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California Solo

December 3, 2012  |  3:25pm
<i>California Solo</i>

Written expressly for star Robert Carlyle with no idea how to even get the script to him, Marshall Lewy’s California Solo reimagines the cult Scottish actor from Trainspotting as a cult Scottish rocker from the fictional Britpop band The Cranks. Depressed and wracked with guilt over a gradually revealed past, Lachlan MacAldonich (Carlyle) now works on an organic farm outside of Los Angeles by day and drowns his sorrows at the bar by night. Carlyle gives a nuanced performance as a man trying (and failing) to keep his head down so he can live out his days quietly in his adopted country—perhaps too nuanced, as the character’s overall arc amounts to a blip of resignation.

After living in the United States for 12 years on a green card that makes him a permanent legal resident, Lachlan is picked up for a DUI that, along with an old drug charge, threatens to deport him. Setting aside for the moment the unlikelihood that such a heavy drinker in such a small town could make it this long without any prior drunk-driving arrests, his predicament introduces him—and the viewer—to labyrinthine immigration law.

He might be able to stay stateside if he can prove his departure would cause “extreme hardship” on a loved one. Problem is, he’s long been estranged from his wife and teenage daughter. Meanwhile, he strikes up an unlikely friendship with young, beautiful Beau (Alexia Rasmussen), who regularly shops at his farmers market stall, and her DJ boyfriend, Paul (Danny Masterson).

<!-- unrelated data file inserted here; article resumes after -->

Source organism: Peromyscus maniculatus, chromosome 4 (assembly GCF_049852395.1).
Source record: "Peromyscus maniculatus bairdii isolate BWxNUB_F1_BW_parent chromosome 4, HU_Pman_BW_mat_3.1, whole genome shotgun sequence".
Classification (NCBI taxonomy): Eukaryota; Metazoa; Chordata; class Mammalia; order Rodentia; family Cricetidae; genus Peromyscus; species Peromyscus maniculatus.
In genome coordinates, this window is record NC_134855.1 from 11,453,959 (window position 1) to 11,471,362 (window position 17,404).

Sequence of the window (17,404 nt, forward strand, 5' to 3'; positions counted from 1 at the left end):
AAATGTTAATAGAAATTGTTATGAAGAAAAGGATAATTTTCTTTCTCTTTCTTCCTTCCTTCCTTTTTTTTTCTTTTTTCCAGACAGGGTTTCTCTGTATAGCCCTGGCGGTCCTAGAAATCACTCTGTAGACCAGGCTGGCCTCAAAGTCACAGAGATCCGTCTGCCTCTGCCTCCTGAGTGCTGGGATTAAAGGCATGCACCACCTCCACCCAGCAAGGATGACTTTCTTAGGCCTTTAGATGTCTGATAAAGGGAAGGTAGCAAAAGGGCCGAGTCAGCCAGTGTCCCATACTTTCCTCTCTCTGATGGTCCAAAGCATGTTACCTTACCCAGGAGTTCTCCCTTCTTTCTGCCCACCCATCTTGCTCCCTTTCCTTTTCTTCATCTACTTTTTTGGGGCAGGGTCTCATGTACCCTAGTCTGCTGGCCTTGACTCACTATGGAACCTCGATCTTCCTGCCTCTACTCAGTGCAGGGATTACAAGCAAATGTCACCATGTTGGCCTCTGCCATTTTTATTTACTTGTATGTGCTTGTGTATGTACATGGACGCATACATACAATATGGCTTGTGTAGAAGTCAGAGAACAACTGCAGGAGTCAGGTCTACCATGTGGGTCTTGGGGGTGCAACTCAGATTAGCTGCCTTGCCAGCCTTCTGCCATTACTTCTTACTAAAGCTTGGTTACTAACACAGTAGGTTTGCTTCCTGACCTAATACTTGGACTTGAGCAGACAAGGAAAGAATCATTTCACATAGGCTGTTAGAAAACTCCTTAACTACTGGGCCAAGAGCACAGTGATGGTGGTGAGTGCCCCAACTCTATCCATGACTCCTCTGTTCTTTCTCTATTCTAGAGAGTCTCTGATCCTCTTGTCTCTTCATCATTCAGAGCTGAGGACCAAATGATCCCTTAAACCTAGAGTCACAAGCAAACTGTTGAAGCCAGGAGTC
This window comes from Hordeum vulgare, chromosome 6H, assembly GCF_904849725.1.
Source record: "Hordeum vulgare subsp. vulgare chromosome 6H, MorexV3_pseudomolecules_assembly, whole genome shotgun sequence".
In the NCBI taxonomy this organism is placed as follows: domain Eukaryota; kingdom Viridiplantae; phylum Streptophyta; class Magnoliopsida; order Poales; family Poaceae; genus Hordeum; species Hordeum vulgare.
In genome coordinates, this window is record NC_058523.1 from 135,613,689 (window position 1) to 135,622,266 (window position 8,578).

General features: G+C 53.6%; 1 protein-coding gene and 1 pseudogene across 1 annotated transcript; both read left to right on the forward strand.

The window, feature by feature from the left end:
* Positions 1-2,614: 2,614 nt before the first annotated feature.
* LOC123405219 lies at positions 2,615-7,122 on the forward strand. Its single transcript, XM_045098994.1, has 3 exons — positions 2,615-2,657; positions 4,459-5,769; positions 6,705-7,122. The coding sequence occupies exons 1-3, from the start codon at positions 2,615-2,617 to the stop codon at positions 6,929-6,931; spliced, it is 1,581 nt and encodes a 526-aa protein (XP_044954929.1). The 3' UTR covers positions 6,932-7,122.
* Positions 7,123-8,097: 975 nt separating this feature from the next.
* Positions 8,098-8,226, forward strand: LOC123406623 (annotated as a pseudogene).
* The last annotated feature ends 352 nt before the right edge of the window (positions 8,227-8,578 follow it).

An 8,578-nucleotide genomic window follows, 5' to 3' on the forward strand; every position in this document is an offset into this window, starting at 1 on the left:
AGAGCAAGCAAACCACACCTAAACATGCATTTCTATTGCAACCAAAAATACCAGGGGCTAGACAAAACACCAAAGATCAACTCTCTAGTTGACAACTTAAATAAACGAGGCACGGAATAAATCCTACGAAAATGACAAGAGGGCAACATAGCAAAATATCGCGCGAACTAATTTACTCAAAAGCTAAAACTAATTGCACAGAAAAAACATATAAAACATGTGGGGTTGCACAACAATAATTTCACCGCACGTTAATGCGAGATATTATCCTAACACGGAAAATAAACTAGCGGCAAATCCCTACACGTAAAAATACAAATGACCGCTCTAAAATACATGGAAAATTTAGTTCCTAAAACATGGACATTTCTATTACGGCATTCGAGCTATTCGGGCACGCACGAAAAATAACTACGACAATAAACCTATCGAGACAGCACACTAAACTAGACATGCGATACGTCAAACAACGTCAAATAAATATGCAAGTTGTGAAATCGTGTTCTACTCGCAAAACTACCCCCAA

As Lachlan’s legal and personal situations progress, one suspects he’s the victim of a scam—either by one of his two expensive lawyers or by Beau and Paul, the latter of whom is desperate to get the pseudo-celebrity to attend an upcoming event. But alas, the only scammer is Lachlan himself, as he whips out government paperwork within seconds of reuniting with his sympathetic daughter. He’s the dirtbag here, and to Carlyle’s credit as a performer, he looks the part—you can practically smell him off the screen.

In the end, there’s no conspiracy and little drama other than what’s already happened in Lachlan’s past. The climax merely reveals why he’s afraid to return home and his coming to terms with it. Lovely cinematography of California farmland and Carlyle’s subtle work aren’t enough to hold one’s attention.

Director: Marshall Lewy
Writer: Marshall Lewy
Starring: Robert Carlyle, Alexia Rasmussen, Kathleen Wilhoite, A. Martinez, Michael des Barres, Danny Masterson
Release Date: Nov. 30, 2012

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